Orientation tuning and contrast dependence of continuous flash suppression in amblyopia and normal vision

TitleOrientation tuning and contrast dependence of continuous flash suppression in amblyopia and normal vision
Publication TypeJournal Article
Year of Publication2018
AuthorsGao, T., T. Ledgeway, A. Lie, N. Anstice, J. Black, P. McGraw, and B. Thompson
JournalInvestigative Ophthalmology and Visual Science
Volume59
Pagination5462-5472
Keywordsadult, Amblyopia, analysis of variance, Article, Binocular, binocular vision, blood patch, clinical article, Continuous flash suppression, contrast enhancement, Contrast sensitivity, controlled study, disease severity assessment, Dominance, eye dominance, eye refraction, female, human, Humans, interocular suppression, interocular transfer, male, middle aged, molecular pathology, Ocular, orientation, pathophysiology, perceptive threshold, performance, Photic Stimulation, photostimulation, physiology, priority journal, psychophysics, refraction error, retinoscopy, Sensory Thresholds, spatiotemporal analysis, strabismus, task performance, tuning curve, Vision, Visual acuity, visual orientation, young adult
Abstract

PURPOSE. Suppression in amblyopia may be an unequal form of normal interocular suppression or a distinct pathophysiology. To explore this issue, we examined the orientation tuning and contrast dependence of continuous flash suppression (CFS) in adults with amblyopia and visually normal controls. METHODS. Nine patients (mean age, 26.9 ± SD 4.7 years) and 11 controls (mean age, 24.8 ± SD 5.3 years) participated. In the CFS paradigm, spatially one-dimensional noise refreshing at 10 Hz was displayed in one eye to induce suppression of the other eye, and suppression strength was measured by using a grating contrast increment detection task. In experiment 1, noise contrast was fixed and the orientation difference between the noise and the grating was varied. In experiment 2, noise and grating orientations were identical and noise contrast was varied. RESULTS. Suppression patterns varied in both groups. In experiment 1, controls showed consistently orientation-tuned CFS (mean half-height bandwidth, 35.88 ± SD 21.58) with near-equal strength between eyes. Five of nine patients with amblyopia exhibited orientation-independent CFS. Eight patients had markedly unequal suppression between eyes. Experiment 2 found that increasing the noise contrast to the amblyopic eye may produce suppression of the fellow eye, but suppression remained unequal between eyes. CONCLUSIONS. Our data revealed that orientation specificity in CFS was very broad or absent in some patients with amblyopia, which could not be predicted by clinical measures. Suppression was unbalanced across the entire contrast range for most patients. This suggests that abnormal early visual experience disrupts the development of interocular suppression mechanisms. © 2018 The Authors.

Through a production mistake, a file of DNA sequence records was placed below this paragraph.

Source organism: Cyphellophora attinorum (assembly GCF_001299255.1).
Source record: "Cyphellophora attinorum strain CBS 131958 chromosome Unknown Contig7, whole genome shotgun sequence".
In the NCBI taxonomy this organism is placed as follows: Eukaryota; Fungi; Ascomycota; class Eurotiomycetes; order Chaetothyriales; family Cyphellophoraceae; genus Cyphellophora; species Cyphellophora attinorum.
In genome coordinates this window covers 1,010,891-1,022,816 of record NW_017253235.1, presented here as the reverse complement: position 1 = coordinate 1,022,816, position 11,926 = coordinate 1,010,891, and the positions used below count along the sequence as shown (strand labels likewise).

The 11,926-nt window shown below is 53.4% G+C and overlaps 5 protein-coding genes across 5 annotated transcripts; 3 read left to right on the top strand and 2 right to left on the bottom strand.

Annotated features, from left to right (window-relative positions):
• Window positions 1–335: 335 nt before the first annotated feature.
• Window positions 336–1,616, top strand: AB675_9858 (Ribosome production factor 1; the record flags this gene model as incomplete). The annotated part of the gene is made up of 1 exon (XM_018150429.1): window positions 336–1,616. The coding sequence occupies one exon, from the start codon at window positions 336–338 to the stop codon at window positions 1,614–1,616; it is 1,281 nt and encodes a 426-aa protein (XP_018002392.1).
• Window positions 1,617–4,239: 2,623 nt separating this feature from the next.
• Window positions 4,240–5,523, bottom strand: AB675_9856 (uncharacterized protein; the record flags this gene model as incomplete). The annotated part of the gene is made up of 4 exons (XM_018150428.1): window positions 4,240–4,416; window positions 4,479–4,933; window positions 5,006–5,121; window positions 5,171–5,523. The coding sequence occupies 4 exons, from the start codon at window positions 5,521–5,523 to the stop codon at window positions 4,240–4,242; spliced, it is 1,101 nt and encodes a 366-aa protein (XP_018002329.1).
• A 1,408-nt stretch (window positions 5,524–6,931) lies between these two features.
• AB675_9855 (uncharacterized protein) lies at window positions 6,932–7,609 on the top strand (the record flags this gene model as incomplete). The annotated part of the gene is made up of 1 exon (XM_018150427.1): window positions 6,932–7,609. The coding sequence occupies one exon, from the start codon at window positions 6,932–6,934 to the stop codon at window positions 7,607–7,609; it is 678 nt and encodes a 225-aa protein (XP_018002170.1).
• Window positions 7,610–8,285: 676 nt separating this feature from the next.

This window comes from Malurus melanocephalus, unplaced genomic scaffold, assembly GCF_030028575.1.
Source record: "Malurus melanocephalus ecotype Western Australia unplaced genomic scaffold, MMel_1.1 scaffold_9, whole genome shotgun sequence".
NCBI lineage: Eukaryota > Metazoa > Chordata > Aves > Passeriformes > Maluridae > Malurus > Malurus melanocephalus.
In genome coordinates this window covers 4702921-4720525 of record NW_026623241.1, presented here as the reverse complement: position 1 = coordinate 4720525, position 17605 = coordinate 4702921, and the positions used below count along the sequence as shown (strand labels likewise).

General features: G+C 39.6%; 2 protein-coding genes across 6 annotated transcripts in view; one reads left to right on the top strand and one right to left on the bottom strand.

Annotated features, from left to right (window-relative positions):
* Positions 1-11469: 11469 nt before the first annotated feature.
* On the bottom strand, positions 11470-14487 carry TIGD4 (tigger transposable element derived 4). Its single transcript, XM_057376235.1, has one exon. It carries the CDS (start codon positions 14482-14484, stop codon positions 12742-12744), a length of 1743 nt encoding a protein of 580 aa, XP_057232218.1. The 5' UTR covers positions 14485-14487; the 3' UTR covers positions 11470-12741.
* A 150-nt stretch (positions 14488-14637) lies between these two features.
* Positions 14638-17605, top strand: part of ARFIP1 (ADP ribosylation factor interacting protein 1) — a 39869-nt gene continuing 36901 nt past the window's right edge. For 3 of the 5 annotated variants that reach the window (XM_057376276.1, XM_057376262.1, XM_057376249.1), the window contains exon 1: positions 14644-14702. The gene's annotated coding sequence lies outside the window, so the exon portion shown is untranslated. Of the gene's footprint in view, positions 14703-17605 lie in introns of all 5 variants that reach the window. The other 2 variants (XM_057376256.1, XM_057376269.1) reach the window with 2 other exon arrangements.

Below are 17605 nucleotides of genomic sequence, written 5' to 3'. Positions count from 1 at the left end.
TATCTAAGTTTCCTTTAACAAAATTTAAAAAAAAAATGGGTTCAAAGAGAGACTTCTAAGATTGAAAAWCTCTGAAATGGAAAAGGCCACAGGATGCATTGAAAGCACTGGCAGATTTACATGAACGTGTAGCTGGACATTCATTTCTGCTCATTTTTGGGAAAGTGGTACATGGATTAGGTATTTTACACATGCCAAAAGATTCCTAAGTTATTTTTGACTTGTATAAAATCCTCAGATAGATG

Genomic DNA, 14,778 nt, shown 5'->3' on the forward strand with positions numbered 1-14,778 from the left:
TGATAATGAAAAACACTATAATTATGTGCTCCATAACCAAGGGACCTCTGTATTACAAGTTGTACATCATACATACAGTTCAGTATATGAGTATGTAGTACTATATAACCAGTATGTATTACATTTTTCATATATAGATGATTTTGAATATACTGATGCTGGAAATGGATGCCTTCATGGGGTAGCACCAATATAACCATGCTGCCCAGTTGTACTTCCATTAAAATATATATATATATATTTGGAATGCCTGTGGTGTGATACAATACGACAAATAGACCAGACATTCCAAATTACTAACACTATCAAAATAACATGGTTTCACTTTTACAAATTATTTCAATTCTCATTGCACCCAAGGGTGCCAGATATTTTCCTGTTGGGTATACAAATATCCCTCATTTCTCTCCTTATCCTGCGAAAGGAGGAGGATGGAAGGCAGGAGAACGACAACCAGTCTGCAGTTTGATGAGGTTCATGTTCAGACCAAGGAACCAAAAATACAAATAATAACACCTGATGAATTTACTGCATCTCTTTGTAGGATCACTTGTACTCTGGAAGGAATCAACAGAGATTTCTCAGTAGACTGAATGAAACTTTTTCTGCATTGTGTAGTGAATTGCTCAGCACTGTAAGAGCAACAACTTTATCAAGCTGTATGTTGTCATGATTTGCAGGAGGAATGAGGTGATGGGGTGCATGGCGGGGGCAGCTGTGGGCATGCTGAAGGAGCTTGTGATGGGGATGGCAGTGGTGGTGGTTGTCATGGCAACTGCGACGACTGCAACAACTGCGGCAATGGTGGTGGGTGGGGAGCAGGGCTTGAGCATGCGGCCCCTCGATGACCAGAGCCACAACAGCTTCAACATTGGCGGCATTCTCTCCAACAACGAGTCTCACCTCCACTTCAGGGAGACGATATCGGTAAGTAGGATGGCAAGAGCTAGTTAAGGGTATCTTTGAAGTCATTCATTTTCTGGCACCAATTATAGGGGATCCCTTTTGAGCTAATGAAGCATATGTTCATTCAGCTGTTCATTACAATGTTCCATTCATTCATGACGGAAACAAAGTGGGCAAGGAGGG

DOI10.1167/iovs.18-23954